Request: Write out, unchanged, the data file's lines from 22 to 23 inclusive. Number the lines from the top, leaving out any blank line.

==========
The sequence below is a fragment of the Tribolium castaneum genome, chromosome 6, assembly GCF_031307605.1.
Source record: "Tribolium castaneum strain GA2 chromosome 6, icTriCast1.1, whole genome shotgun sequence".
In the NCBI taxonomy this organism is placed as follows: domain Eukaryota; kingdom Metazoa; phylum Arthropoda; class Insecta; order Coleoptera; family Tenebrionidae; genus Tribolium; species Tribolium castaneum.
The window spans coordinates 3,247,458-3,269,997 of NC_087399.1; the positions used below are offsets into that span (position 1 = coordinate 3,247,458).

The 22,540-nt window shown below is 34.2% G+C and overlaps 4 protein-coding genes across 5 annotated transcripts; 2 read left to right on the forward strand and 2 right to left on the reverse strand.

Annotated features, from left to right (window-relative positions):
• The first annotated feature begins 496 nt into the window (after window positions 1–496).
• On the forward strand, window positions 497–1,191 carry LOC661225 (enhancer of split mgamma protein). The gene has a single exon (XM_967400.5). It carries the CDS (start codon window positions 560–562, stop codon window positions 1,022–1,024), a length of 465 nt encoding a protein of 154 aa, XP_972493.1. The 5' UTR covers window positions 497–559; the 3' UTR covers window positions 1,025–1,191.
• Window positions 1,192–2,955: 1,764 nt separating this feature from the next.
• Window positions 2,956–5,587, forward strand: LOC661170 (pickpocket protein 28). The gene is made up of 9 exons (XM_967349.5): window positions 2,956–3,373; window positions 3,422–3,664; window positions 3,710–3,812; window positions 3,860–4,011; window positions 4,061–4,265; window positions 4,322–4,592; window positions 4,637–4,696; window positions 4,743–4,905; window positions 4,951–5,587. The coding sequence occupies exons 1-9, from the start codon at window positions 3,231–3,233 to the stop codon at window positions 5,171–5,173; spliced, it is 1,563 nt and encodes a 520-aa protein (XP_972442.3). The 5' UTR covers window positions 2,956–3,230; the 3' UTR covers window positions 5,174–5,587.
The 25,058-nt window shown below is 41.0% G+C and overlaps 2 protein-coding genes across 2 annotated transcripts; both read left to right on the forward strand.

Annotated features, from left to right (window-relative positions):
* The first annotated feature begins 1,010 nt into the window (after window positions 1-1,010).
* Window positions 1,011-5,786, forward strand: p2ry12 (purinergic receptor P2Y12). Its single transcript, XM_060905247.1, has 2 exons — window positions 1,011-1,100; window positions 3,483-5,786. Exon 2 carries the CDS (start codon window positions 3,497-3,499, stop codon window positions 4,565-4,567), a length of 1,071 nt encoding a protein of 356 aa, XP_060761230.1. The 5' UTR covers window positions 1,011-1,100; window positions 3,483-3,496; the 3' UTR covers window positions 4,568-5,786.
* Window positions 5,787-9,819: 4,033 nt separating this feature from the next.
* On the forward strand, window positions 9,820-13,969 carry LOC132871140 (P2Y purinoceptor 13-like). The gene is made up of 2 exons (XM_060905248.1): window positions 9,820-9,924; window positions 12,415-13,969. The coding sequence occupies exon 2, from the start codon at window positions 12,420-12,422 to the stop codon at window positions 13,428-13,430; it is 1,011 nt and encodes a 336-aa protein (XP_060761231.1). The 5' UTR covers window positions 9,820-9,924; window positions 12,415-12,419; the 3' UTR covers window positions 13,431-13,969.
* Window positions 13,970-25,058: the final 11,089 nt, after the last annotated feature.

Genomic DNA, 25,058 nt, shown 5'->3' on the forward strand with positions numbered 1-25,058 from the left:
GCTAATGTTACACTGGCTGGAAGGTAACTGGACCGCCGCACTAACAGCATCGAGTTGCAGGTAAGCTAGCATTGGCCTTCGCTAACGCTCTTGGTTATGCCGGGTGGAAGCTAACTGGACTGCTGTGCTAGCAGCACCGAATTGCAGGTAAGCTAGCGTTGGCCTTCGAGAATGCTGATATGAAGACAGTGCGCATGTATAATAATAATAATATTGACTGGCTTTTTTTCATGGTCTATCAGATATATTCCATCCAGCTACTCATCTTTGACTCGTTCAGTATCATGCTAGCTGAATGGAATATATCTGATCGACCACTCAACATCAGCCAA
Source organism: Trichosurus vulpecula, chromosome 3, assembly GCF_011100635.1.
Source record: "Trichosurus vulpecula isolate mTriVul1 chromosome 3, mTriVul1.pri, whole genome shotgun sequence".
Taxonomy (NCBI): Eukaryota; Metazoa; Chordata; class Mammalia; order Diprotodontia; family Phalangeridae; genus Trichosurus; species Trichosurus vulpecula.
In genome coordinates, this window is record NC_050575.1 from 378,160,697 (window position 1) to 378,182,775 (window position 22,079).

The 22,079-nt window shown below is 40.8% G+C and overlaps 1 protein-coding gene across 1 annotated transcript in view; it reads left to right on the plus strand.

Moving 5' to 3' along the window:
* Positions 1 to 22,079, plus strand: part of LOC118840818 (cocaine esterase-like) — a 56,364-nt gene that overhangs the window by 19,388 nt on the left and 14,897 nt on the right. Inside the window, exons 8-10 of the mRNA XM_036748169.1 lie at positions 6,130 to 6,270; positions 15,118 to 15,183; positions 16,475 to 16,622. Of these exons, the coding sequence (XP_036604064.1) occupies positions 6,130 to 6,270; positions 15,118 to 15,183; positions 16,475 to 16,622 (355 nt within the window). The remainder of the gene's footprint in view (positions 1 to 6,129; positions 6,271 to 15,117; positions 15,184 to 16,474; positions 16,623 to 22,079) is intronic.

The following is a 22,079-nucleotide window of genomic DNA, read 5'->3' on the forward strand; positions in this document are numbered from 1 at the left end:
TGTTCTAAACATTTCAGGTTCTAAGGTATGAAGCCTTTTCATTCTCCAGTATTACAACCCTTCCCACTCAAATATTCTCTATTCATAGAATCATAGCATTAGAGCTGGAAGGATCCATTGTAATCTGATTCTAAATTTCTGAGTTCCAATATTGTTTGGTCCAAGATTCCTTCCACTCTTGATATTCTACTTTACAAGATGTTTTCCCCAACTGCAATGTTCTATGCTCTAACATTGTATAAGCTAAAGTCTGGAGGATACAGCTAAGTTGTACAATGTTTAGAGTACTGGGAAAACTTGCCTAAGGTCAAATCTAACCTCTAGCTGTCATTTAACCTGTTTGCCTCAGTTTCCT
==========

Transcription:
Taxonomy (NCBI): Eukaryota; Metazoa; Chordata; class Mammalia; order Diprotodontia; family Phalangeridae; genus Trichosurus; species Trichosurus vulpecula.
In genome coordinates, this window is record NC_050575.1 from 378,160,697 (window position 1) to 378,182,775 (window position 22,079).